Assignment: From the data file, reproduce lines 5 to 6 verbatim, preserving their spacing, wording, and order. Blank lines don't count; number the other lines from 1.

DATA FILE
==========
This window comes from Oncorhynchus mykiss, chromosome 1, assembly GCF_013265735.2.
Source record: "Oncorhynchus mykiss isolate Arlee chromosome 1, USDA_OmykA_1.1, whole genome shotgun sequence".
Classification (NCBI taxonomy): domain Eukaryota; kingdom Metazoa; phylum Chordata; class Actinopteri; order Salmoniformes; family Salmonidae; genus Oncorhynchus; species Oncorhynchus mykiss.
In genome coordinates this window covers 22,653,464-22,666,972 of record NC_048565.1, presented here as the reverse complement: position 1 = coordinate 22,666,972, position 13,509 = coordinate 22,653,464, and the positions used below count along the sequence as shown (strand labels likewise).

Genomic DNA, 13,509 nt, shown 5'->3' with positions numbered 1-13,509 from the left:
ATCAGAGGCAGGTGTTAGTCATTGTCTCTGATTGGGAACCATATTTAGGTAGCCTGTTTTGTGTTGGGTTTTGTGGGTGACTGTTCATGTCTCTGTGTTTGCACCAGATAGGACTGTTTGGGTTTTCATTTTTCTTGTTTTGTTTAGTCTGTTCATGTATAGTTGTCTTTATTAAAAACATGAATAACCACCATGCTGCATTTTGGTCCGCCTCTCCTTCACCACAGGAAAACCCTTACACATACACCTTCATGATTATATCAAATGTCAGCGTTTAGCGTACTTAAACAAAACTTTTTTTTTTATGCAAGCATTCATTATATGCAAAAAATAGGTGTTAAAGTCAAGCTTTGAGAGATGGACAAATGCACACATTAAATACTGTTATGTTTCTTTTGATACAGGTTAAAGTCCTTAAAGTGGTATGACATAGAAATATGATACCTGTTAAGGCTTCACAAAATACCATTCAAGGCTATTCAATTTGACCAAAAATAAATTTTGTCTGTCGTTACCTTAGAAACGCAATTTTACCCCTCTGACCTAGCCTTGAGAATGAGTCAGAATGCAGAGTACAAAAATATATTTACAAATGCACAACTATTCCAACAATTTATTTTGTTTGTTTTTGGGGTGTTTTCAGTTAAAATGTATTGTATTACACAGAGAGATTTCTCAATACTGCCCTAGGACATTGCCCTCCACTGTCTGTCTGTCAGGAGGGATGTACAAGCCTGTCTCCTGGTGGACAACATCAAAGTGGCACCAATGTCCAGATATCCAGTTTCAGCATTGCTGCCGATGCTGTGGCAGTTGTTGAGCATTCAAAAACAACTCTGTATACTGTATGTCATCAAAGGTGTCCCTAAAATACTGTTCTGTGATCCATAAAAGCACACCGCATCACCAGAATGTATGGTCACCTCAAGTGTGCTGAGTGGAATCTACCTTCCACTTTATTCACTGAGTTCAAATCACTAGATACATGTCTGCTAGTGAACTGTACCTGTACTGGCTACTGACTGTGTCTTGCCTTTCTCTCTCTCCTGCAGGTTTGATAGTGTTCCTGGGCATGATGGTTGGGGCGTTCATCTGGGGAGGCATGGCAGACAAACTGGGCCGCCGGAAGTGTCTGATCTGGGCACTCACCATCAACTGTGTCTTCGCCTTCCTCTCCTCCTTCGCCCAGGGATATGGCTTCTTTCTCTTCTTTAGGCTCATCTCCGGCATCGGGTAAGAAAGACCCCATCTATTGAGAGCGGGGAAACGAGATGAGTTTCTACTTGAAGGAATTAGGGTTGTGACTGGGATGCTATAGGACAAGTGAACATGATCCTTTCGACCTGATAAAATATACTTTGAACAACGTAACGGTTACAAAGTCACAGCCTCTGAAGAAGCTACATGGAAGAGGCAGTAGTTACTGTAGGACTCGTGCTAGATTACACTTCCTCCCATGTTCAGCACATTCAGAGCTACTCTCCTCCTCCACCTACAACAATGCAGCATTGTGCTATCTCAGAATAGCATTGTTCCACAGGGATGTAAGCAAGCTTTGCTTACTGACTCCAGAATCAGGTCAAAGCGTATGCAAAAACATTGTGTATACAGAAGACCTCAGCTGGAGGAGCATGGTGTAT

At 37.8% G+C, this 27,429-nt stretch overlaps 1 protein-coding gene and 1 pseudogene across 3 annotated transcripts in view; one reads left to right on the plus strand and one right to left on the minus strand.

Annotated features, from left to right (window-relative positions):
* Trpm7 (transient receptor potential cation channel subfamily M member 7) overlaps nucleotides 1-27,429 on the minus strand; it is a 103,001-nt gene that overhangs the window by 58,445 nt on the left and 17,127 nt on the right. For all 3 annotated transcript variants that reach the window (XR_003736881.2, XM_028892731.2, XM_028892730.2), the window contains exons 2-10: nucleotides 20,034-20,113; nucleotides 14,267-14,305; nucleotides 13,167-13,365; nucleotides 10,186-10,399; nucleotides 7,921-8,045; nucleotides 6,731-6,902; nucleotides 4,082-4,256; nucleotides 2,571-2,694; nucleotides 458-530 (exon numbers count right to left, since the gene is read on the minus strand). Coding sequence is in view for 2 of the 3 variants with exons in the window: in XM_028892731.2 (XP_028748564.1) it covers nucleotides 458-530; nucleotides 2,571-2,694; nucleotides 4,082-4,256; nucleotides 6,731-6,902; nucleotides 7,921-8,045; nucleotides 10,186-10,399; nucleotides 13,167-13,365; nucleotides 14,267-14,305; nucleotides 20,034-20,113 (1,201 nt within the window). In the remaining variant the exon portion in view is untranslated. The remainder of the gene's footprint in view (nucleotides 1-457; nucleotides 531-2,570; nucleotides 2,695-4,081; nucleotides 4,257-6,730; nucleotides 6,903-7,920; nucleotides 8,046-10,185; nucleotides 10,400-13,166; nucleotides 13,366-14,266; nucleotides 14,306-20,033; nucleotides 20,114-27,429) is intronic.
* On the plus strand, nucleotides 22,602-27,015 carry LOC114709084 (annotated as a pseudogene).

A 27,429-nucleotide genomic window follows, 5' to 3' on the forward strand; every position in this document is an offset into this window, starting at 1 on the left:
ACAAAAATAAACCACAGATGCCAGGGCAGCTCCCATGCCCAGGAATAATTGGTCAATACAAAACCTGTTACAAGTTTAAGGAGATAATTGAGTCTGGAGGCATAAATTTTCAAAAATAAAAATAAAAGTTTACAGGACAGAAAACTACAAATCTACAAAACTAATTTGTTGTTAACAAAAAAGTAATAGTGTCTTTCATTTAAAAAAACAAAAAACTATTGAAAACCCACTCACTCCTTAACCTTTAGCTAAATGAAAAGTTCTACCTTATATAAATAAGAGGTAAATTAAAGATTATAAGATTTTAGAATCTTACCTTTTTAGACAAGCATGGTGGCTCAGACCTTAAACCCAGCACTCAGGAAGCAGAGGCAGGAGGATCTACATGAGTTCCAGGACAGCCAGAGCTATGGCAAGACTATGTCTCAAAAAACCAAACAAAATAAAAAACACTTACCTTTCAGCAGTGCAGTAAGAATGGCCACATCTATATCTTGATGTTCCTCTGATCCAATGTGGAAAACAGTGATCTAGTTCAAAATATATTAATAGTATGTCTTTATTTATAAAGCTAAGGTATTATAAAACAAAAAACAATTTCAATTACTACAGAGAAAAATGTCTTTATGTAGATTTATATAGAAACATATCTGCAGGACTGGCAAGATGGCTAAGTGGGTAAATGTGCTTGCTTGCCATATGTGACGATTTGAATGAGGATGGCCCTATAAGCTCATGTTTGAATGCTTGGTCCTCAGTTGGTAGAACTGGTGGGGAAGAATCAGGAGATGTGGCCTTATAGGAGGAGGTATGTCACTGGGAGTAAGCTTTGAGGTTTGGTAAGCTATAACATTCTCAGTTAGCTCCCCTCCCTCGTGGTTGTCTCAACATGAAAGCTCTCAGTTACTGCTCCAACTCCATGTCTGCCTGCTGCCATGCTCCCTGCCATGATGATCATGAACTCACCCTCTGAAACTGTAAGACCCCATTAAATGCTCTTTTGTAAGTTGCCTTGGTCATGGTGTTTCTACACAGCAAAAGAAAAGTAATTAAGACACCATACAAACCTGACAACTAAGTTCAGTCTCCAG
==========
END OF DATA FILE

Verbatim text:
Genomic DNA, 13,509 nt, shown 5'->3' with positions numbered 1-13,509 from the left:
ATCAGAGGCAGGTGTTAGTCATTGTCTCTGATTGGGAACCATATTTAGGTAGCCTGTTTTGTGTTGGGTTTTGTGGGTGACTGTTCATGTCTCTGTGTTTGCACCAGATAGGACTGTTTGGGTTTTCATTTTTCTTGTTTTGTTTAGTCTGTTCATGTATAGTTGTCTTTATTAAAAACATGAATAACCACCATGCTGCATTTTGGTCCGCCTCTCCTTCACCACAGGAAAACCCTTACACATACACCTTCATGATTATATCAAATGTCAGCGTTTAGCGTACTTAAACAAAACTTTTTTTTTTATGCAAGCATTCATTATATGCAAAAAATAGGTGTTAAAGTCAAGCTTTGAGAGATGGACAAATGCACACATTAAATACTGTTATGTTTCTTTTGATACAGGTTAAAGTCCTTAAAGTGGTATGACATAGAAATATGATACCTGTTAAGGCTTCACAAAATACCATTCAAGGCTATTCAATTTGACCAAAAATAAATTTTGTCTGTCGTTACCTTAGAAACGCAATTTTACCCCTCTGACCTAGCCTTGAGAATGAGTCAGAATGCAGAGTACAAAAATATATTTACAAATGCACAACTATTCCAACAATTTATTTTGTTTGTTTTTGGGGTGTTTTCAGTTAAAATGTATTGTATTACACAGAGAGATTTCTCAATACTGCCCTAGGACATTGCCCTCCACTGTCTGTCTGTCAGGAGGGATGTACAAGCCTGTCTCCTGGTGGACAACATCAAAGTGGCACCAATGTCCAGATATCCAGTTTCAGCATTGCTGCCGATGCTGTGGCAGTTGTTGAGCATTCAAAAACAACTCTGTATACTGTATGTCATCAAAGGTGTCCCTAAAATACTGTTCTGTGATCCATAAAAGCACACCGCATCACCAGAATGTATGGTCACCTCAAGTGTGCTGAGTGGAATCTACCTTCCACTTTATTCACTGAGTTCAAATCACTAGATACATGTCTGCTAGTGAACTGTACCTGTACTGGCTACTGACTGTGTCTTGCCTTTCTCTCTCTCCTGCAGGTTTGATAGTGTTCCTGGGCATGATGGTTGGGGCGTTCATCTGGGGAGGCATGGCAGACAAACTGGGCCGCCGGAAGTGTCTGATCTGGGCACTCACCATCAACTGTGTCTTCGCCTTCCTCTCCTCCTTCGCCCAGGGATATGGCTTCTTTCTCTTCTTTAGGCTCATCTCCGGCATCGGGTAAGAAAGACCCCATCTATTGAGAGCGGGGAAACGAGATGAGTTTCTACTTGAAGGAATTAGGGTTGTGACTGGGATGCTATAGGACAAGTGAACATGATCCTTTCGACCTGATAAAATATACTTTGAACAACGTAACGGTTACAAAGTCACAGCCTCTGAAGAAGCTACATGGAAGAGGCAGTAGTTACTGTAGGACTCGTGCTAGATTACACTTCCTCCCATGTTCAGCACATTCAGAGCTACTCTCCTCCTCCACCTACAACAATGCAGCATTGTGCTATCTCAGAATAGCATTGTTCCACAGGGATGTAAGCAAGCTTTGCTTACTGACTCCAGAATCAGGTCAAAGCGTATGCAAAAACATTGTGTATACAGAAGACCTCAGCTGGAGGAGCATGGTGTAT